US reinstates economic sanctions on Iran


US reinstates economic sanctions on Iran

The move comes three months after Donald Trump pulled the US out of the Iran nuclear deal.

Donald Trump called the landmark 2015 Iran nuclear deal “horrible” (Carolyn Kaster/AP)
Donald Trump called the landmark 2015 Iran nuclear deal “horrible” (Carolyn Kaster/AP)

The first set of US sanctions against Iran that had been eased under the landmark nuclear accord went back into effect early on Tuesday under an executive order signed by President Donald Trump.

The US sanctions target financial transactions that involve US dollars, Iran’s automotive sector, the purchase of commercial planes and metals including gold.

Sanctions targeting Iran’s oil sector and central bank are to be reimposed in early November.

The stiff economic sanctions ratchet up pressure on the Islamic Republic despite statements of deep dismay from European allies, three months after Mr Trump pulled the US out of the international accord limiting Iran’s nuclear activities.

Mr Trump declared the landmark 2015 agreement had been “horrible,” leaving the Iranian government flush with cash to fuel conflict in the Middle East.

Iran accused the US of reneging on the nuclear agreement, signed by the Obama administration, and of causing recent Iranian economic unrest.

European allies said they “deeply regret” the US action.

As the sanctions loomed on Monday, Mr Trump said in a statement, “We urge all nations to take such steps to make clear that the Iranian regime faces a choice: either change its threatening, destabilising behaviour and reintegrate with the global economy, or continue down a path of economic isolation.”

Mr Trump warned that those who do not wind down their economic ties to Iran “risk severe consequences”.

Despite Trump’s claims, the accord “is working and delivering on its goal” of limiting Iran’s nuclear programme, said a statement by European Union foreign policy chief Federica Mogherini and the foreign ministers of France, Germany and the UK.

The ministers said the Iran deal is “crucial for the security of Europe, the region and the entire world,” and the European Union issued a “blocking statute” on Monday to protect European businesses from the impact of the sanctions.

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A senior administration official said the United States is “not particularly concerned” by EU efforts to protect European firms from the sanctions.

Iranian president Hassan Rouhani said that Iran still can rely on China and Russia to keep its oil and banking sectors afloat. Speaking in a television interview, he also demanded compensation for decades of American “intervention” in the Islamic Republic.

Iranian president Hassan Rouhani struck a hard line as the US restored some sanctions that had been lifted under the 2015 nuclear deal (Iranian Presidency Office via AP)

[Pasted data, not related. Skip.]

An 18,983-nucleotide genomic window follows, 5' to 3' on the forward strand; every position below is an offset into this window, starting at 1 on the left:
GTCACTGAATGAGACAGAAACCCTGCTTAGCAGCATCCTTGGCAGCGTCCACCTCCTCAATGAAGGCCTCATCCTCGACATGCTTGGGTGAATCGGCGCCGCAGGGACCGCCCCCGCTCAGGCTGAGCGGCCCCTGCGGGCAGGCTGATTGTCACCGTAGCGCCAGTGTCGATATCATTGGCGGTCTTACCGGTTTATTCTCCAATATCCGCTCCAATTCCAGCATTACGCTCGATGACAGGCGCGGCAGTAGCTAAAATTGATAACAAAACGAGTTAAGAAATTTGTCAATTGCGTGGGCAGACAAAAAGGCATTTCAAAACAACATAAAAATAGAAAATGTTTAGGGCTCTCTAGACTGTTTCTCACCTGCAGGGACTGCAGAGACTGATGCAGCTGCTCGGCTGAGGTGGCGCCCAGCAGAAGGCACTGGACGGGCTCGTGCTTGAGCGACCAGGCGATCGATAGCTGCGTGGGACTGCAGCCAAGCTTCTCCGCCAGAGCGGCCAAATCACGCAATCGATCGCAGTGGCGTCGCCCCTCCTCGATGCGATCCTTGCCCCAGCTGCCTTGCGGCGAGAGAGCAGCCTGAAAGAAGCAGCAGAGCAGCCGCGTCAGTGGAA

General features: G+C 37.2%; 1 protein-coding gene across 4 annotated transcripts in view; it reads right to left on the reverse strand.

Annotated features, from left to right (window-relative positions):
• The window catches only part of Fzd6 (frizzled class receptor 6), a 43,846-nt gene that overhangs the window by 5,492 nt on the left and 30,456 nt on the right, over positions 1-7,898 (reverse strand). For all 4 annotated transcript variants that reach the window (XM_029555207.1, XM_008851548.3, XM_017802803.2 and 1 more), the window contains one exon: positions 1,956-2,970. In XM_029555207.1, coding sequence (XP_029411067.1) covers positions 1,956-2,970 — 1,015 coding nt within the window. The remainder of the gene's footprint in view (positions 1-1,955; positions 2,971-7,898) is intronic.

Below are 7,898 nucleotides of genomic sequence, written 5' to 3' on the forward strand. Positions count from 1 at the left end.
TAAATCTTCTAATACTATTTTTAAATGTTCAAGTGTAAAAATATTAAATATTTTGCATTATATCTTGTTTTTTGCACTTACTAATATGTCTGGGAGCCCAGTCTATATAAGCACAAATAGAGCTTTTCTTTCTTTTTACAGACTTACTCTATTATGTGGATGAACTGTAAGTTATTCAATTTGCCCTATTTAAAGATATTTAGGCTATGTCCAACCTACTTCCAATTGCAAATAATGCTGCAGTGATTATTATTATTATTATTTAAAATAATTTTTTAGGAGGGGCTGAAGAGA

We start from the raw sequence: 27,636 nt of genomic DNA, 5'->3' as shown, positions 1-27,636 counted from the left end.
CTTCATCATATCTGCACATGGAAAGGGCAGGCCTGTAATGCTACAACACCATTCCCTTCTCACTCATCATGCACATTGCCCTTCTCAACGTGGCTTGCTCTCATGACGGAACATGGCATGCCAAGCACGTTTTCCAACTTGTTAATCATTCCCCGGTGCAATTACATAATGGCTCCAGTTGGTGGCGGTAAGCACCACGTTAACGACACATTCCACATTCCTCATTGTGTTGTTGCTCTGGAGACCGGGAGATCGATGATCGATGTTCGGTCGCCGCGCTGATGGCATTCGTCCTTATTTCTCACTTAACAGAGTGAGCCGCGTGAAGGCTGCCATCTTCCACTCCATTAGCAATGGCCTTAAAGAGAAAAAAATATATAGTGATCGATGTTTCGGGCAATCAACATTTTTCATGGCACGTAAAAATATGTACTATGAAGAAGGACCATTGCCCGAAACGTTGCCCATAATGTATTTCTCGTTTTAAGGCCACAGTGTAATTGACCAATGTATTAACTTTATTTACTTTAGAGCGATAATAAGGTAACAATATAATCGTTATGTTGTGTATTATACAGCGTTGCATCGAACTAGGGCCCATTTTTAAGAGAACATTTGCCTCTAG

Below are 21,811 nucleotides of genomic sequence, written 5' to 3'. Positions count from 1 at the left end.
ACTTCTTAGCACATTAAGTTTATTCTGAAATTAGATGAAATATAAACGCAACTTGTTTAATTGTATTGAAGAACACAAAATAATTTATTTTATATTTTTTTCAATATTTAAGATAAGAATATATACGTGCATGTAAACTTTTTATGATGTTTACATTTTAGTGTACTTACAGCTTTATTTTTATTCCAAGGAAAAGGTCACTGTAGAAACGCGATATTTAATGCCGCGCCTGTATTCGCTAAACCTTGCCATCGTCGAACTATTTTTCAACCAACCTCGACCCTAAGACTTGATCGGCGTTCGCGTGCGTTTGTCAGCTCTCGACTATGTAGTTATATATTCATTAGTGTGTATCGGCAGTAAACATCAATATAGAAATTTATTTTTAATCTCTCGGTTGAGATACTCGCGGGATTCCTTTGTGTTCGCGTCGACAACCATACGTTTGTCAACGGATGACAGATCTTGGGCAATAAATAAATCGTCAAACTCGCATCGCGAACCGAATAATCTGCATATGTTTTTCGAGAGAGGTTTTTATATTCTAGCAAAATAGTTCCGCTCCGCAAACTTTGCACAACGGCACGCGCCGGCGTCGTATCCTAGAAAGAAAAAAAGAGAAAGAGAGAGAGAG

Months of uncertainty surrounding the sanctions have already further hurt Iran’s economy. The country’s rial currency has tanked, and the downturn has sparked protests across the nation.

The “Trump Administration wants the world to believe it’s concerned about the Iranian people,” Iranian foreign minister Mohammad Javad Zarif said in a statement posted to Twitter.

But, he said, the reimposed sanctions would endanger “ordinary Iranians”.

“US hypocrisy knows no bounds,” he said.

US officials insisted the American government stands with the people of Iran and supports many of their complaints against their own government.

National security adviser John Bolton said Iran’s leadership is on “very shaky ground,” but he insisted economic pressure from the Trump administration is not an attempt at “regime change”.

Secretary of State Mike Pompeo said sanctions are an important pillar in US policy toward Iran and will remain in place until the Iranian government radically changes course.

“They’ve got to behave like a normal country. That’s the ask. It’s pretty simple,” said Mr Pompeo, en route on Sunday from a three-nation trip to Southeast Asia.

Israeli prime minister Benjamin Netanyahu, a firm foe of the Iranian government, said the sanctions symbolise “the determination to block Iran’s regional aggression as well as its continuous plans to arm itself with nuclear weapons”.

He called on the countries of Europe to join the US, saying, “The time has come to stop talking; the time has come to do.”

The US has long designated Iran as the world’s foremost state sponsor of terrorism, Mr Pompeo noted on Sunday, adding that the Islamic Republic cannot expect to be treated as an equal in the international community until it halts such activities.

He said that “there’s no evidence today of a change in their behaviour,” and in the meantime “we’re going to enforce the sanctions.”

Press Association

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